OK, we have an interesting thing going on here, especially when the “have-nots” experience the perks of the “haves” like a family of this sort would. They even take time out to analyze the situation, such as how would the Park family act if they were as poor as this family? We get to know all members of both families—there’s even a quiet domestic drama unfolding underneath the surface of this seemingly happy rich married couple, as Dad tries to manipulate some answers out of Dong-ik. We get to know the prejudices between classes. We learn a few things that could be used for or against certain characters (there are some great clues here, looking back on the film after seeing it initially). All of that is interesting and intriguing. And then…

Whoa. Definitely didn’t see that coming. 

And from that point on, it’s an unpredictable series of twists and turns that grabbed me and wouldn’t let me go until it was done with me. As crazy as it is, it still feels real because the characters feel like real people, even when they do things that aren’t the best (or even morally sound) decisions. We’re with them when they go through one crazy situation after another and while I’m wondering how they’re going to get out of this, I’m also wondering how things could possibly get worse. Bong Joon Ho’s storytelling here is nothing less than creatively brilliant. 

“Parasite” is one of the best films of 2019 and one of the best films of the 2010s—the acting is excellent across the board, the directing is top-notch to say the least, the writing is brilliant with many different layers to it, the visual style is lovely, and the whole film overall just reminds me that there are gems like this hitting the screens that it would be a shame to miss. 

It’s good that even if I can’t get too deep into the story for a spoiler-free review, I can still get across how it affected me.

20th Century Women (2016)

13 Jun

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Smith’s Verdict: ****
Reviewed by Tanner Smith

Mike Mills’ “20th Century Women” feels like a classy, edgy, bittersweet novel you could read in peace and silence and tell your friends about over cups of coffee. If I didn’t catch sight of the Best Original Screenplay nomination for this film at the 89th Academy Awards (before seeing the film on DVD), I would’ve thought this script was adapted from such a novel. But nope—the script is original and seemingly semi-autobiographical, based on elements of writer-director Mills’ childhood. Maybe it feels like a novel because of all the detail he inserts into both the writing and the directing, as well as the deep characterization within all five (yes, FIVE) key characters of the story. It feels authentic, drowns in nostalgia, and is presented like a deeply composed character study in which you want to stay and be absorbed by as much information about the people and their environment as possible.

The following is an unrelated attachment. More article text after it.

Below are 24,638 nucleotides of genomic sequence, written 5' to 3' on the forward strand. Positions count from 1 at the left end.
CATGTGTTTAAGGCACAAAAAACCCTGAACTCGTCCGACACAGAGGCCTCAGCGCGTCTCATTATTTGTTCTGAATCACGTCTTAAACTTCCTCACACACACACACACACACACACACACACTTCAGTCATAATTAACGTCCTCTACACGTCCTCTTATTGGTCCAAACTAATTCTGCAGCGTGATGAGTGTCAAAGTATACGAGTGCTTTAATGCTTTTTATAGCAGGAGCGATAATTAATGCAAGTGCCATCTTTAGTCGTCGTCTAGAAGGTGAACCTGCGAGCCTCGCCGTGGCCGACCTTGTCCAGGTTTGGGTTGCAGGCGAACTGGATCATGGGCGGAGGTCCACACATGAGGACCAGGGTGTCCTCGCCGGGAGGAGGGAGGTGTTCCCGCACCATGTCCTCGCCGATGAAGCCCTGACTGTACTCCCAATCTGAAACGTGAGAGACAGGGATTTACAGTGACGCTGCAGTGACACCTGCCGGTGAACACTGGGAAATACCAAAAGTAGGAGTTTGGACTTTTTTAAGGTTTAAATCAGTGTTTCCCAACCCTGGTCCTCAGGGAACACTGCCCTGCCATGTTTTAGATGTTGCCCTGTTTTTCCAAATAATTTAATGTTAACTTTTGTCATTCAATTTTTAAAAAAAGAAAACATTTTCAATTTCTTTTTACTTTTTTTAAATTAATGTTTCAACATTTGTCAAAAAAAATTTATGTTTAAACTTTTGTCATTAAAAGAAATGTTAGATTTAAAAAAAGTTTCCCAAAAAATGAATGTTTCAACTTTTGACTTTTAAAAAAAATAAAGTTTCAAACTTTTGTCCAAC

“20th Century Women” takes place in Santa Barbara, CA in 1979. It’s a time when the fads are punk music and skateboarding, Jimmy Carter is looking more tired on TV, and just about everyone smokes. The story, such as it is, mainly revolves around the concerns of a middle-aged mother for her 15-year-old son—will he grow up to be “a good man” being raised in this world? She enlists the help of the boy’s would-be girlfriend and two tenants of her boarding house to make sure he’s on the right track.

I’ll go over these characters one at a time. We’ll start with the semi-autobiographical protagonist (i.e. Mills’ fictional childhood counterpart): Jamie (played by Lucas Jade Zumann). Jamie’s a young, impressionable, likable, lost boy. He’s like a puppy everyone wants to be there for (everyone except his male peers, of course). He tries new things, tries to fit in with the local skater boys, wants to experience sex, and like most teenage boys, doesn’t really know what he wants in life and hides his personal fears. He’s a good kid who could grow up to be a good man.